Editorial: Schools need more than money to provide quality education

The state of Maine has been funding education since 1820. The state constitution requires it and various methods of funding have been employed over the years to meet this responsibility.

In 2004, voters got more specific and gave passage to a statewide referendum initiative mandating that the state pay 55 percent of essential public education costs. To date, that percentage has yet to be achieved and over the years it has hovered closer to 38 percent.

In 2019, the state increased its share to reach 52 percent, but a plan announced this week by the Mills administration aims to fully fund the state’s share for the first time in 17 years. Mills proposes to add $187 million in education funds to the budget to meet this obligation while also providing additional resources for the state’s school revolving renovation fund as well as for higher education.

State funding provides equity by ensuring that the needed resources are available to fund education regardless of a community’s economic standing. As full funding is realized, not all schools should expect to see a windfall. The 55 percent number represents the overall cost of education statewide and is not a mandate that each school be compensated for 55 percent of its costs. And the money that each school receives is further determined by a complicated formula outlined in the state law.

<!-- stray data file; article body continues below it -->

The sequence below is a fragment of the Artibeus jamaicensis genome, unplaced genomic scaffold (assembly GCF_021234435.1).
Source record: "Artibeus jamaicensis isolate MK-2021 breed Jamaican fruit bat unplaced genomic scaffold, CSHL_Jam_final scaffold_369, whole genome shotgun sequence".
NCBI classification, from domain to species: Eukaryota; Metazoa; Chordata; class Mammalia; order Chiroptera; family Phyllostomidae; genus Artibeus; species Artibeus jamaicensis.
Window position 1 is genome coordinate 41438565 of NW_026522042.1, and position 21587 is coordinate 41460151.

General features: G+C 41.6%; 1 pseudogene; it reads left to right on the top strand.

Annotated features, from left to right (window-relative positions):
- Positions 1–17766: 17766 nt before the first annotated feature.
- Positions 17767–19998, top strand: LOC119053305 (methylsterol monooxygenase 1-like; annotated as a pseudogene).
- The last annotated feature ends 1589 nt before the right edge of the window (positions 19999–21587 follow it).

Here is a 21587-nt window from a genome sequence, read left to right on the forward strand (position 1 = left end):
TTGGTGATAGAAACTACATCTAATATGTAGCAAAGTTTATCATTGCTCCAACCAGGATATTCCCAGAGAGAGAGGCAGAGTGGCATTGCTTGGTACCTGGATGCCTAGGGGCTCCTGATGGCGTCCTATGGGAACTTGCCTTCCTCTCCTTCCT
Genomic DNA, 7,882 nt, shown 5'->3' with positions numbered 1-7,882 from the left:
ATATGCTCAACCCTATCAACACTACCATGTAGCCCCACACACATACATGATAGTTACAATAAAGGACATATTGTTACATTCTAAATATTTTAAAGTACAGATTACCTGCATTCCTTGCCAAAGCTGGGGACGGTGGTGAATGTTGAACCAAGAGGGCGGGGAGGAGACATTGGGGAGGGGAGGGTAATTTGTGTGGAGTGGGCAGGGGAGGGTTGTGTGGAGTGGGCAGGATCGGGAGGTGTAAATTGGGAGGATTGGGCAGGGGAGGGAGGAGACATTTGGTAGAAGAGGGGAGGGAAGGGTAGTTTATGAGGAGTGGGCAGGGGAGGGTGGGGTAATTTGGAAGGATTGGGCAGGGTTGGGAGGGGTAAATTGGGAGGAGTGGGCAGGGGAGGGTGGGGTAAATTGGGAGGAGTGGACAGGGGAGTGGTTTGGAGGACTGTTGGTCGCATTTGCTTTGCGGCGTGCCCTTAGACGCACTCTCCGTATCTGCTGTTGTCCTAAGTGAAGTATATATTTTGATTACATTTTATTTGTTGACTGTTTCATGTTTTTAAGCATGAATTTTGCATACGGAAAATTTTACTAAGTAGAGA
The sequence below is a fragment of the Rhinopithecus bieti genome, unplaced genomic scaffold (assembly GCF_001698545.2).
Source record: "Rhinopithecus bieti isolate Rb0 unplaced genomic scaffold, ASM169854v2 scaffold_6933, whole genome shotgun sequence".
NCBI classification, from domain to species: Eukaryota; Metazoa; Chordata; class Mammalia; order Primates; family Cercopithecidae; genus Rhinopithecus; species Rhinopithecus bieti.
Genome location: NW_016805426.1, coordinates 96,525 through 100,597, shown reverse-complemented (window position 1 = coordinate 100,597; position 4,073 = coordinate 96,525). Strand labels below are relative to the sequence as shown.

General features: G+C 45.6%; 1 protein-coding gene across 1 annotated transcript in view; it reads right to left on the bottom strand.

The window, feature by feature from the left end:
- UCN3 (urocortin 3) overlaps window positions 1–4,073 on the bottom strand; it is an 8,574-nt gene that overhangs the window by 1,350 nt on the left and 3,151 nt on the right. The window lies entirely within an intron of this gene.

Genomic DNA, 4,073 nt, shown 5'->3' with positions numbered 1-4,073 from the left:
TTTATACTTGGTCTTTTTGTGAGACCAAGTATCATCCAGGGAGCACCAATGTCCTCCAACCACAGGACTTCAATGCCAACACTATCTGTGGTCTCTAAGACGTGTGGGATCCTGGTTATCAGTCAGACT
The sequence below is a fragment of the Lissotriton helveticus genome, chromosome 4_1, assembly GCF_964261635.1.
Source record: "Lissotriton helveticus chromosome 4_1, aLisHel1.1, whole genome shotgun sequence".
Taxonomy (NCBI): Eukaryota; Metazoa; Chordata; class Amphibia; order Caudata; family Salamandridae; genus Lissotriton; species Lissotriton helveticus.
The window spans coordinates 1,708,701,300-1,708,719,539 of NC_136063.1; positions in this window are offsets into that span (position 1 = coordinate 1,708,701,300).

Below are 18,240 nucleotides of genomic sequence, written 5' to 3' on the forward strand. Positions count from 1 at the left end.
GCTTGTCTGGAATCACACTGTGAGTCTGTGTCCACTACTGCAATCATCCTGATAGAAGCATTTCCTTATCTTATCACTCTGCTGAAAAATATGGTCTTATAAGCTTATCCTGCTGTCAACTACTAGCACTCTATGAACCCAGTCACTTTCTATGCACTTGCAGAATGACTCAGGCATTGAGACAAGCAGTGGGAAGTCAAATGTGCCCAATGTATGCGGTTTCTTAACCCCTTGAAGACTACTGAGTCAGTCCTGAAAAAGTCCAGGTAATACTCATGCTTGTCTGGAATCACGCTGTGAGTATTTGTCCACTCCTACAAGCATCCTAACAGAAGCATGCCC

For school systems such as the Mount Desert Island Regional School System, the increased funding will have little effect. Designated as minimum receiver schools, those in the system receive less due to the overall wealth of their communities. But, for other school systems across the state, it is likely to have a more significant impact.

While we support the state finally meeting its obligation set fourth almost two decades ago, providing more money for schools is only the first step in increasing the quality of education across the state. More than money, the state needs to create and implement 21st century curriculum that readies students for their life beyond graduation. It also needs to consider putting additional funds aside to help the students who fell behind this pandemic year through no fault of their own.

As a state, there is no better return on investment than the education of our children. Let’s make sure to give them the quality of education they deserve.

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